(iii) Remember that some uncertainty is inevitable
Despite these suggested approaches to achieve greater clarity of contractual obligations, contractors should accept that some level of uncertainty is inevitable when dealing with reasonable skill/care and fitness for purpose concepts in a Thai construction project. For one, as set out above, the approach of the Thai Supreme Court in its limited judgments of relevance has been somewhat unpredictable. Moreover, there can be difficulty in assessing the applicable prescription period in a dispute; this can vary drastically from one year⁹ to ten years¹⁰ depending on whether an employer’s claim is one for damages arising from defects under the CCC or instead as a breach of clearly drafted provisions in the contract, setting out the contractor’s obligations in relation to design, materials, workmanship and fitness for purpose. This illustrates the near impossibility for a contractor to be prepared for any eventuality in a Thai construction context.
While contractors in Thailand should strive to conclude detailed contracts based on standard forms featuring widely recognised industry concepts, when it comes to the apportionment of design obligations and the inclusion of reasonable skill and care and fitness for purpose provisions, they should ultimately keep their wits about them.
UK Trainee Matt Buxton in Bangkok also contributed to this article.
 MT Højgaard A/S v E.ON Climate and Renewables UK Robin Rigg East Ltd and Another  UKSC 59 BLR 477.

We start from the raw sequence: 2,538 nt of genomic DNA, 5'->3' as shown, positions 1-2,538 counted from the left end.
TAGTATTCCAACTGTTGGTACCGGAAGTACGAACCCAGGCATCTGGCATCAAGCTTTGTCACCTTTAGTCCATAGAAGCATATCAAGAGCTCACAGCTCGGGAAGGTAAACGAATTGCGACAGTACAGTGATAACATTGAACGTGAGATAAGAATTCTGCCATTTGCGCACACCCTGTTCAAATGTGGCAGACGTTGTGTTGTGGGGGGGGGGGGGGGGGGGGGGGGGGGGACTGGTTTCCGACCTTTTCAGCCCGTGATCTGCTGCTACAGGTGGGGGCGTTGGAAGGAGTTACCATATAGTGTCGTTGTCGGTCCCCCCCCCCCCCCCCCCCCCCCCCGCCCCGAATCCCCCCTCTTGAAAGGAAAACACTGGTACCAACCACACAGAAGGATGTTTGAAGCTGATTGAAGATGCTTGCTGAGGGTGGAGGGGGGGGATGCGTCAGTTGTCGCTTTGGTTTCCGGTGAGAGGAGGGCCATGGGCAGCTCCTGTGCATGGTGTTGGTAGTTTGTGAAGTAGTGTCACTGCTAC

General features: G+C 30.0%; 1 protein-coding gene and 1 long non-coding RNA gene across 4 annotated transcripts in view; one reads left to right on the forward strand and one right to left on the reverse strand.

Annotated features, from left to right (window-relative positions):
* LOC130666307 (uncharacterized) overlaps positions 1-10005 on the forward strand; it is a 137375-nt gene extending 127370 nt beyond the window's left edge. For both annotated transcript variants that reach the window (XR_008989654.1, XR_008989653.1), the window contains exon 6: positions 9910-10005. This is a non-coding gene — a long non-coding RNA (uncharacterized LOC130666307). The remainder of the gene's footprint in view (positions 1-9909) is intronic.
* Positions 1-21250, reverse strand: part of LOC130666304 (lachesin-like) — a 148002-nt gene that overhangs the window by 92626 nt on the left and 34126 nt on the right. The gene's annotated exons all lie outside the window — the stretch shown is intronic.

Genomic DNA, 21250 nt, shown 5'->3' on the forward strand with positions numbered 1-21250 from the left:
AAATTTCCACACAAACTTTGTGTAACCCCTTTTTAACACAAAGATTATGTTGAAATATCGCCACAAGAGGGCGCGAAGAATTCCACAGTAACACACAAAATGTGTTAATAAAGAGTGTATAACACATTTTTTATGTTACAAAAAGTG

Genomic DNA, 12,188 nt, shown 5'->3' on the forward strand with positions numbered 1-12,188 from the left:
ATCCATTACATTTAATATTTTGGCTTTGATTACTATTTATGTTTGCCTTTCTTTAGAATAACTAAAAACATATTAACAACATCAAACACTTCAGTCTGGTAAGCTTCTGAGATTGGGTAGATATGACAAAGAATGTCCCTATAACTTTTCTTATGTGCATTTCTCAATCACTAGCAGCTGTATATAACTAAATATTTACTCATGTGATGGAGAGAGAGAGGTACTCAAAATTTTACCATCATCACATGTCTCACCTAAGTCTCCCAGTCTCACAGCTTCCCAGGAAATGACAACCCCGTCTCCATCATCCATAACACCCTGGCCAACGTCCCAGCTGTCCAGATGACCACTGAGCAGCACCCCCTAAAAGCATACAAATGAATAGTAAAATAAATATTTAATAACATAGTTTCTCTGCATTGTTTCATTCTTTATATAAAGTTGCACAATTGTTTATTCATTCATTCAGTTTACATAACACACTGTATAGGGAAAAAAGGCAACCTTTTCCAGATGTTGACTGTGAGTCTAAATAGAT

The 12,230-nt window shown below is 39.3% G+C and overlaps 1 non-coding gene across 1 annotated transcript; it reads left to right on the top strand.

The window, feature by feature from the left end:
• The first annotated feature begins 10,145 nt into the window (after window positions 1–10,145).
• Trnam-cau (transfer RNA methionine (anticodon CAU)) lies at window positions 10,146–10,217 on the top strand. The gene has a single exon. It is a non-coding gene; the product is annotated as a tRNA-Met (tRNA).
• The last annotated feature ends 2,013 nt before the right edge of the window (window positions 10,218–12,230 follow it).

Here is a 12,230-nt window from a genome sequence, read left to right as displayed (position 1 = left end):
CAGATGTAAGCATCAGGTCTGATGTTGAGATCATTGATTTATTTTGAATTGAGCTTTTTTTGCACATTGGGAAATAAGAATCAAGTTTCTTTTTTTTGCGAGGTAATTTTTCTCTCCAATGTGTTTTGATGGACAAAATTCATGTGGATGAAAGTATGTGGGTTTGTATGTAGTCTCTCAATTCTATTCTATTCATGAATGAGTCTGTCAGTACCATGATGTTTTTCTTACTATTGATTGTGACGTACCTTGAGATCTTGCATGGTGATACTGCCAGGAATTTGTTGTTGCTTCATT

Thailand Civil and Commercial Code, Book III, Title VII: Hire of Work, Section 591.
 Thailand Civil and Commercial Code, Book III, Title VII: Hire of Work, Section 595;
Thailand Civil and Commercial Code, Book III, Title I, Chapter II: Duties and Liabilities of the Seller, Part II: Liability for Defects, Section 472.
 Thailand Civil and Commercial Code, Book III, Title VII: Hire of Work, Section 595;
Thailand Civil and Commercial Code, Book III, Title I, Chapter II: Duties and Liabilities of the Seller, Part II: Liability for Defects, Section 473.
 Thailand Civil and Commercial Code, Book III, Title VII: Hire of Work, Section 598.
 Thailand Civil and Commercial Code, Book III, Title I, Chapter II: Duties and Liabilities of the Seller, Part II: Liability for Defects, Section 472.
 By virtue of Thailand Civil and Commercial Code, Book III, Title VII: Hire of Work, Section 598.
 See Thailand Civil and Commercial Code, Book I, Title IV: Juristic Acts, Chapter 2: Declaration of Intention, Section 171; and
Thailand Civil and Commercial Code, Book II, Title II: Contract, Chapter I: Formation of Contract, Section 368.
 As set out in: Thailand Civil and Commercial Code, Book III, Title VII: Hire of Work, Section 601.
 As set out in: Thailand Civil and Commercial Code, Book I, Title VI: Prescription, Chapter II: Period of Prescription, Section 193/30.